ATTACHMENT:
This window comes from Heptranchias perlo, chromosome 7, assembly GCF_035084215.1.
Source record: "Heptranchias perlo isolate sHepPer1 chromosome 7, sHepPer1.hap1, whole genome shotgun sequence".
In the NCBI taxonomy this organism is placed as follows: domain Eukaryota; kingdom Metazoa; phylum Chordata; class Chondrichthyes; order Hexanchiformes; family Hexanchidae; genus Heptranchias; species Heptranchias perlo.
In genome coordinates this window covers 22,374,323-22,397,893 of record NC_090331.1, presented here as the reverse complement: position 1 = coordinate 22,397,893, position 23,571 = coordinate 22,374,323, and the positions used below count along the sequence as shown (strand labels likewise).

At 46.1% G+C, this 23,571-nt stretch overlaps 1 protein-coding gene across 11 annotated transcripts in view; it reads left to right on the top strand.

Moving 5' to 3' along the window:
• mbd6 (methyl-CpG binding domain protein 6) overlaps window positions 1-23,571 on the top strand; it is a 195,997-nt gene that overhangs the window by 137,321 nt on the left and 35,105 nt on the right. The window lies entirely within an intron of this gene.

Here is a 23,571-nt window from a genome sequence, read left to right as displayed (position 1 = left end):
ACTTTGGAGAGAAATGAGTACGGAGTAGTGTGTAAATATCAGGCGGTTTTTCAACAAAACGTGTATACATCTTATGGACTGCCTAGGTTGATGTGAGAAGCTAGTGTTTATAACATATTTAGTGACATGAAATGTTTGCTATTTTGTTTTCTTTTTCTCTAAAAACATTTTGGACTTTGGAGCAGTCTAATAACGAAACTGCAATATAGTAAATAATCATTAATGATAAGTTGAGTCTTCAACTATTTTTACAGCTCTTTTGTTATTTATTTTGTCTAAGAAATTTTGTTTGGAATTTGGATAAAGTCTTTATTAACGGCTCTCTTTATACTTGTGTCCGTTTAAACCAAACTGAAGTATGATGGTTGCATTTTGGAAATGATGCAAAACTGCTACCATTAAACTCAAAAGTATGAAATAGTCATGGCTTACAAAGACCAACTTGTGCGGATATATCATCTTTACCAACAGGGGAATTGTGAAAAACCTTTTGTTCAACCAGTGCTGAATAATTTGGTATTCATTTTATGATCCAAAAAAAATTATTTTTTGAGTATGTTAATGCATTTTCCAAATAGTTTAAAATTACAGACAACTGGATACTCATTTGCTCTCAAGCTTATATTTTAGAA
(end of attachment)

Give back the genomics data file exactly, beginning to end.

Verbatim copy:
This window comes from Heptranchias perlo, chromosome 7, assembly GCF_035084215.1.
Source record: "Heptranchias perlo isolate sHepPer1 chromosome 7, sHepPer1.hap1, whole genome shotgun sequence".
In the NCBI taxonomy this organism is placed as follows: domain Eukaryota; kingdom Metazoa; phylum Chordata; class Chondrichthyes; order Hexanchiformes; family Hexanchidae; genus Heptranchias; species Heptranchias perlo.
In genome coordinates this window covers 22,374,323-22,397,893 of record NC_090331.1, presented here as the reverse complement: position 1 = coordinate 22,397,893, position 23,571 = coordinate 22,374,323, and the positions used below count along the sequence as shown (strand labels likewise).

At 46.1% G+C, this 23,571-nt stretch overlaps 1 protein-coding gene across 11 annotated transcripts in view; it reads left to right on the top strand.

Moving 5' to 3' along the window:
• mbd6 (methyl-CpG binding domain protein 6) overlaps window positions 1-23,571 on the top strand; it is a 195,997-nt gene that overhangs the window by 137,321 nt on the left and 35,105 nt on the right. The window lies entirely within an intron of this gene.

Here is a 23,571-nt window from a genome sequence, read left to right as displayed (position 1 = left end):
ACTTTGGAGAGAAATGAGTACGGAGTAGTGTGTAAATATCAGGCGGTTTTTCAACAAAACGTGTATACATCTTATGGACTGCCTAGGTTGATGTGAGAAGCTAGTGTTTATAACATATTTAGTGACATGAAATGTTTGCTATTTTGTTTTCTTTTTCTCTAAAAACATTTTGGACTTTGGAGCAGTCTAATAACGAAACTGCAATATAGTAAATAATCATTAATGATAAGTTGAGTCTTCAACTATTTTTACAGCTCTTTTGTTATTTATTTTGTCTAAGAAATTTTGTTTGGAATTTGGATAAAGTCTTTATTAACGGCTCTCTTTATACTTGTGTCCGTTTAAACCAAACTGAAGTATGATGGTTGCATTTTGGAAATGATGCAAAACTGCTACCATTAAACTCAAAAGTATGAAATAGTCATGGCTTACAAAGACCAACTTGTGCGGATATATCATCTTTACCAACAGGGGAATTGTGAAAAACCTTTTGTTCAACCAGTGCTGAATAATTTGGTATTCATTTTATGATCCAAAAAAAATTATTTTTTGAGTATGTTAATGCATTTTCCAAATAGTTTAAAATTACAGACAACTGGATACTCATTTGCTCTCAAGCTTATATTTTAGAA